There’s one symptom men and women are advised to be on the lookout for – shiny skin next to the nails. This signals the first stage of finger clubbing, which is strongly linked to lung cancer. Although rare, finger clubbing is a high predictor that someone has the life-threatening condition.
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Cancer Research UK report that the first stage of finger clubbing, alongside shiny skin next to the nail bed, is when the base go the nail becomes soft.
Next, the nails are more curved when looked at from the side (this is called Scarmouth’s sign).
Lastly, the ends of the fingers may become larger than normal.
Some lung cancers are responsible for finger clubbing as it makes hormone-like chemicals that push more blood and fluid to the tissues within your fingertips.
The Schamroth window test involves placing your nails together to see if there’s a space between your cuticles.
Do take care that other fingers aren’t blocking your view of the space between the nails.
Beware, if there’s not a space then this is an indication of finger clubbing.
Macmillan Cancer Support lists other lung cancer symptoms to be aware of, and these are:
- A cough for three weeks or more
- A change in a cough you’ve had for a long time
- A chest infection that doesn’t get better, or getting repeated chest infections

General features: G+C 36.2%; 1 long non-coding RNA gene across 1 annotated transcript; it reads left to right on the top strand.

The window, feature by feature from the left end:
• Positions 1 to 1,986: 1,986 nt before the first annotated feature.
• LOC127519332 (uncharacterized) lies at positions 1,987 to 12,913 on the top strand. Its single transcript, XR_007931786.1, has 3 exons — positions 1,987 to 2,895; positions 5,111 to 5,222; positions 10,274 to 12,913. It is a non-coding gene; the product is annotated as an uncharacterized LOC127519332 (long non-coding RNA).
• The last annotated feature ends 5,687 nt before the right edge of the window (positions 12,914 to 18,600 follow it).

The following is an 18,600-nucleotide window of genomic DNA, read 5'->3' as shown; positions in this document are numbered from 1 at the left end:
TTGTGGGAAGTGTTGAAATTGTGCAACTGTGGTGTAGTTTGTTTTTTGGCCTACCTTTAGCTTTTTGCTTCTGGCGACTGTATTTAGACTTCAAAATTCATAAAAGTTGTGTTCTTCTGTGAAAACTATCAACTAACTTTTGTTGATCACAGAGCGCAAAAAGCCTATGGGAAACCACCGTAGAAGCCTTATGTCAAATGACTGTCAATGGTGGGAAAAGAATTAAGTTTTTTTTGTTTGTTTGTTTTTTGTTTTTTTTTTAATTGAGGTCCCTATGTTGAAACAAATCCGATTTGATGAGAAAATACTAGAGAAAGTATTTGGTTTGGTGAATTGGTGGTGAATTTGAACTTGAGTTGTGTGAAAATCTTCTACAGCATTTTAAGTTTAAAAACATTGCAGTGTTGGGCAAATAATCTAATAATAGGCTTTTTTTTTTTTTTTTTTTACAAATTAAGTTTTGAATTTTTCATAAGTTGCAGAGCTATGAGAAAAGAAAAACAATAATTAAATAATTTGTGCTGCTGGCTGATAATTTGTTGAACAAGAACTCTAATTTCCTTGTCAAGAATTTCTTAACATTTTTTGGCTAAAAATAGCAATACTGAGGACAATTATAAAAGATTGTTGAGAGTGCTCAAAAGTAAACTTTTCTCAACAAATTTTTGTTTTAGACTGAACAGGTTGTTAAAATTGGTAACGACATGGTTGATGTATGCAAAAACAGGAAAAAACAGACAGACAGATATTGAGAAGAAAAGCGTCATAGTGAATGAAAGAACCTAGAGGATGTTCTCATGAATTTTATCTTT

- Feeling breathless and wheezy for no reason
- Coughing up blood
- Chest or shoulder pain that doesn’t get better
- A hoarse voice for three weeks or more
- Losing weight for no obvious reason
- Feeling tired
About 46,400 people are diagnosed with lung cancer each year, and Macmillan stresses that smoking tobacco is the biggest culprit.
This includes smoking cigarettes, cigars and pipes – with Macmillan stating: “The more you smoke, the bigger your risk.”
Fortunately, if someone stops smoking, their risk of developing lung cancer dramatically declines.
Fifteen years after quitting, the risk of lung cancer is almost the same as someone who never picked up the unhealthy habit in the first place.
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It must be said that people who don’t smoke can still have the disease, but their chances of lung cancer are much lower.
Other risk factors for developing lung cancer, as reported by Macmillan, are:
- Breathing in other people’s smoke (passive smoking)
- Exposure to radon gas
- Exposure to asbestos
- People who previously had radiotherapy to the chest
- Having a brother or sister with lung cancer
- Exposure to air pollution
Fully banned in the construction industry in 1999, the exposure to asbestos (a naturally occurring material that was used from cement and insulation to mattress and textured coatings) increases the risk of mesothelioma – a type of lung cancer.
If anybody worked alongside asbestos and have lung cancer, you may be able to claim compensation.
Your lung cancer specialist nurse can further advise you about this specific issue.
Prognosis for lung cancer can be hauntingly harrowing.
The NHS report that one in three people with the disease live for one year after diagnosis, and only one in 20 people manage to live at least 10 years longer.
Survival rates vary widely, depending on how far the cancer has spread at the time of diagnosis. Early diagnosis can make a big difference.
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